3-2. Duties are general requirements to be performed. Duty begins with everything required of you by law, regulation, and orders; but it includes much more than that. A duty is a legal or moral obligation. For example, soldiers have a legal duty to obey the lawful orders of their leaders. Likewise, all officers and NCOs have a duty to "Take care of their soldiers."
3-3. Professionals do their work not just to the minimum standard, but to the very best of their ability. Soldiers and Department of the Army civilians (DAC) commit to excellence in all aspects of their professional responsibility so that when the job is done they can look back and honestly say, "I have ...view middle of the document...
They derive their authority from the same source as commissioned officers, but remain specialists in their field. Warrant officers can and do command detachments, units, activities, and vessels as well as lead, coach, train and counsel subordinates. As leaders and technical experts, they provide valuable skills, guidance, and expertise to commanders and organizations in their particular field.
3-6. Noncommissioned officers, the backbone of the Army, train, lead, and take care of enlisted soldiers. They also provide advice to officers in every aspect of unit operations. NCOs often represent officers and DAC leaders in their absence. They ensure their soldiers, along with their personal equipment, are prepared to function as effective unit and team members. While commissioned officers command, establish policy, and manage resources, NCOs conduct the Armyâ€™s daily business.
3-7. Junior enlisted soldiers are where the rubber meets the road. Junior enlisted soldiers perform their duties to standard AND to the best of their ability. This means perfroming individual tasks identified by first line supervisors based on the unitâ€™s mission essential task list (METL). All soldiers must be able to do those individual tasks to standard because that is where every successful operation beginsâ€”at the individual task level. Junior enlisted soldiers can seek help from first-line supervisors for problems they are unable to solve. Like every soldier in the Army, junior enlisted soldiers have a duty to obey the lawful orders of superiors. Even junior enlisted soldiers can make on-the-spot correctionsâ€”they shouldnâ€™t walk by a deficiency without tactfully correcting the problem. Thatâ€™s professionalism.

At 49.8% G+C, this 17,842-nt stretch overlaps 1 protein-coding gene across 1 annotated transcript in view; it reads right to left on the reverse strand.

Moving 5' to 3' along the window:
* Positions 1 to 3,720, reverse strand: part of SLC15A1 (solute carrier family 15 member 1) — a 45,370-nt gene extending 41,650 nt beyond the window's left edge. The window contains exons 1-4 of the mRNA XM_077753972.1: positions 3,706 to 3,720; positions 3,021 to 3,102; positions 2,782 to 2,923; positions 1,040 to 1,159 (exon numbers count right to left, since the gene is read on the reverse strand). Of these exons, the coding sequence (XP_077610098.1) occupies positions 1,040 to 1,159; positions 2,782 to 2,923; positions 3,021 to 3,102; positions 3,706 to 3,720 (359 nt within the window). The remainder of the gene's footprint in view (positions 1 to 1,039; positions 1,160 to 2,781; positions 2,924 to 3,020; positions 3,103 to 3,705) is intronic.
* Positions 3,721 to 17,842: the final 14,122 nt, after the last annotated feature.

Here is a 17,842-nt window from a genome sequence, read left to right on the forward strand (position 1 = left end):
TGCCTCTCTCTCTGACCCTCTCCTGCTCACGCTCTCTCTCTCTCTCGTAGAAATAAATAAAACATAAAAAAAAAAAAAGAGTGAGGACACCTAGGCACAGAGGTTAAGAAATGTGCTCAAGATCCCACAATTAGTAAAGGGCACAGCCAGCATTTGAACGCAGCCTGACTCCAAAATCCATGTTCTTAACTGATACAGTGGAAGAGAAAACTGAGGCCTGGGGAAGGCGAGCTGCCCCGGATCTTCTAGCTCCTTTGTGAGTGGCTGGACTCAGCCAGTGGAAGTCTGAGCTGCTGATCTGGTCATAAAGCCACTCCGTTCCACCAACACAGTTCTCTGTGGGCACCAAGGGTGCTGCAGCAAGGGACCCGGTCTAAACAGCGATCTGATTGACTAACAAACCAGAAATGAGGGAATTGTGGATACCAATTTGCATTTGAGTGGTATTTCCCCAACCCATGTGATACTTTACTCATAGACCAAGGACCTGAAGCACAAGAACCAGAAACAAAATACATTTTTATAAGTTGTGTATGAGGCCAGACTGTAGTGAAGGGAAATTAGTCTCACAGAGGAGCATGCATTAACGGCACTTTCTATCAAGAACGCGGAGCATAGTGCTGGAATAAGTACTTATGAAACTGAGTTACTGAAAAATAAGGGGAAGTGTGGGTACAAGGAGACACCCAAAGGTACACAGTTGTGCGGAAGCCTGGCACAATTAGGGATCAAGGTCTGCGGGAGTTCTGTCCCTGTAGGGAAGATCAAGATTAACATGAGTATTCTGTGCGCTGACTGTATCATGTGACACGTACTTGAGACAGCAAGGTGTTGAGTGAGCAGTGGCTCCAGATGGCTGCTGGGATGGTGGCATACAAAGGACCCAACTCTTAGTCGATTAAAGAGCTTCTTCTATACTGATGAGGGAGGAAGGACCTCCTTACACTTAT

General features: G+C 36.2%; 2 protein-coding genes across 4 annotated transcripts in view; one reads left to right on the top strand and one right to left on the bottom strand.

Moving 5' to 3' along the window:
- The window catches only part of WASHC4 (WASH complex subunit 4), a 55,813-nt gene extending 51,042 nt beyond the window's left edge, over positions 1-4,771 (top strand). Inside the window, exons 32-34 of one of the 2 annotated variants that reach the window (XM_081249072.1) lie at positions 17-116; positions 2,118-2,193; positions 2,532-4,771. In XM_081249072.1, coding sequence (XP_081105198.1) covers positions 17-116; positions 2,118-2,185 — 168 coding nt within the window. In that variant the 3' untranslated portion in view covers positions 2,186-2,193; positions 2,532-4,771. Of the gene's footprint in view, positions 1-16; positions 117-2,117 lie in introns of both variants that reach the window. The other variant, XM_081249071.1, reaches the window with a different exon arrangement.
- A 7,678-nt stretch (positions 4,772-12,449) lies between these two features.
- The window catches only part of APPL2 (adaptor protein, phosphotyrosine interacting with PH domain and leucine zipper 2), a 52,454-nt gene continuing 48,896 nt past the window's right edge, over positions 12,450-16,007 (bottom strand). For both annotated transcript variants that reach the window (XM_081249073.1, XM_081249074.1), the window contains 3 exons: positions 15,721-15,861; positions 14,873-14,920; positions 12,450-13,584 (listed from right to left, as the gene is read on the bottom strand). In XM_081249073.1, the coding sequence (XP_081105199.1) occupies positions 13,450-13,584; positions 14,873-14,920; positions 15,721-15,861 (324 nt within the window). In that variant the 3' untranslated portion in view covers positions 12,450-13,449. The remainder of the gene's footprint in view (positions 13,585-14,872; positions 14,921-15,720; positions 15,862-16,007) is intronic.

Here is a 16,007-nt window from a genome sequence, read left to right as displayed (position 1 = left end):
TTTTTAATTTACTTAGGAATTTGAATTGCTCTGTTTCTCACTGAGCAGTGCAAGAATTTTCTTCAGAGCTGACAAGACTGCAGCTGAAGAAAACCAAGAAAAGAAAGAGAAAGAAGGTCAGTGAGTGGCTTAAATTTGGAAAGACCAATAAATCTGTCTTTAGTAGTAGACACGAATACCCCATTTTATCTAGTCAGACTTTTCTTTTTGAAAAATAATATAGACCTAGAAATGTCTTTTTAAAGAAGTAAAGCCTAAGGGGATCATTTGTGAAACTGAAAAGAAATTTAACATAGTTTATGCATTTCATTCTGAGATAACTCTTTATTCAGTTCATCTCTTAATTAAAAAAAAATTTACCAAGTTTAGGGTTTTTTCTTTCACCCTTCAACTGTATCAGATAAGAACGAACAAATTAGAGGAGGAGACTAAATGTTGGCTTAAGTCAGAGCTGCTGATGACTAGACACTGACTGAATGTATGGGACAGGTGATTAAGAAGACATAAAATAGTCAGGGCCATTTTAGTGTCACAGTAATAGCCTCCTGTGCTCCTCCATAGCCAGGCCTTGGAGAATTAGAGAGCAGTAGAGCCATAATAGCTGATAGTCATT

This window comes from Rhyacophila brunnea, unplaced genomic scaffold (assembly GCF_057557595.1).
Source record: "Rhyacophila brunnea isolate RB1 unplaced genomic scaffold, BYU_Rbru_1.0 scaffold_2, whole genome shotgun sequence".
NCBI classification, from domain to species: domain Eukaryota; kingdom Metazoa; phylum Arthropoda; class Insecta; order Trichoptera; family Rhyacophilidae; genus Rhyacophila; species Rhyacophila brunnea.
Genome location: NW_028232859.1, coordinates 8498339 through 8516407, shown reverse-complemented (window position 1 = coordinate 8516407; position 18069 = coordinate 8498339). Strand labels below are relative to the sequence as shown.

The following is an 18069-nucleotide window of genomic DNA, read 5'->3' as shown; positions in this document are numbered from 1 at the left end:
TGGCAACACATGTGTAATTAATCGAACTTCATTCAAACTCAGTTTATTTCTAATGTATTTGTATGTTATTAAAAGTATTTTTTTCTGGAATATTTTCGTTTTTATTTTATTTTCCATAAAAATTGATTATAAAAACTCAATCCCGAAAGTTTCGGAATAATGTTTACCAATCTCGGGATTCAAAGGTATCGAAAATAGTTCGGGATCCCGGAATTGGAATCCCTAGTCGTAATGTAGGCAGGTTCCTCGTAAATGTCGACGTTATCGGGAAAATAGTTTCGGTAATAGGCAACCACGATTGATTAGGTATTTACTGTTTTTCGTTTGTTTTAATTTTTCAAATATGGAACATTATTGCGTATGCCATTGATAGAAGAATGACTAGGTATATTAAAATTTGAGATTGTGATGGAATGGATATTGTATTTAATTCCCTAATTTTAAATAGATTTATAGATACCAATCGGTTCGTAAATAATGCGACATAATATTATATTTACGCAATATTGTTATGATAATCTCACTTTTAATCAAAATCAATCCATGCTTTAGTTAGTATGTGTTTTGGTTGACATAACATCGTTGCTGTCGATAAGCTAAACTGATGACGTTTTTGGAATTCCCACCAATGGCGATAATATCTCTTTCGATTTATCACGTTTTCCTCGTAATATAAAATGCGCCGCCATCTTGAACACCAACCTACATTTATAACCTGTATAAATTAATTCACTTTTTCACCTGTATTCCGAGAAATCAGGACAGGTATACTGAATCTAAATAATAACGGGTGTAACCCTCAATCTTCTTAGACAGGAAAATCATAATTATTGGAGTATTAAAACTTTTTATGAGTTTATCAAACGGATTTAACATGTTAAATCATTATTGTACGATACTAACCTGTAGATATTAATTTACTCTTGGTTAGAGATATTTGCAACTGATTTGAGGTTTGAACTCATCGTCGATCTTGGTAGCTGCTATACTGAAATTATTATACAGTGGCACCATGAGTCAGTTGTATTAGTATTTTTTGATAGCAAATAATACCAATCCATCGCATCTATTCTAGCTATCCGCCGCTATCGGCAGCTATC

3-8. Department of the Army civilians are members of the executive branch of the federal government and are a vital part of the Army. DACs fill positions in staff and base sustaining operations that might otherwise have to be filled by officers and NCOs. Senior DACs establish policy and manage Army resources, but they do not have the authority to command. The complementary relationship and mutual respect between the military and civilian members of the Army is a long-standing tradition. Since the Armyâ€™s beginning in 1775, military and civilian roles have stayed separate, yet necessarily related. Taken in combination, traditions, functions, and laws also help clarify duties of military and civilian members of the Army.
3-9. Specified duties are those related to jobs and positions. Directives such as Army regulations, Department of the Army (DA) general orders, the Uniform Code of Military Justice (UCMJ), soldierâ€™s manuals, Army Training and Evaluation Program (ARTEP) or Mission Training Plan (MTP) publications, and Military Occupational Specialty (MOS) job descriptions specify the duties. They spell out what soldiers must do and the standards they must meet.
3-10. Directed duties are...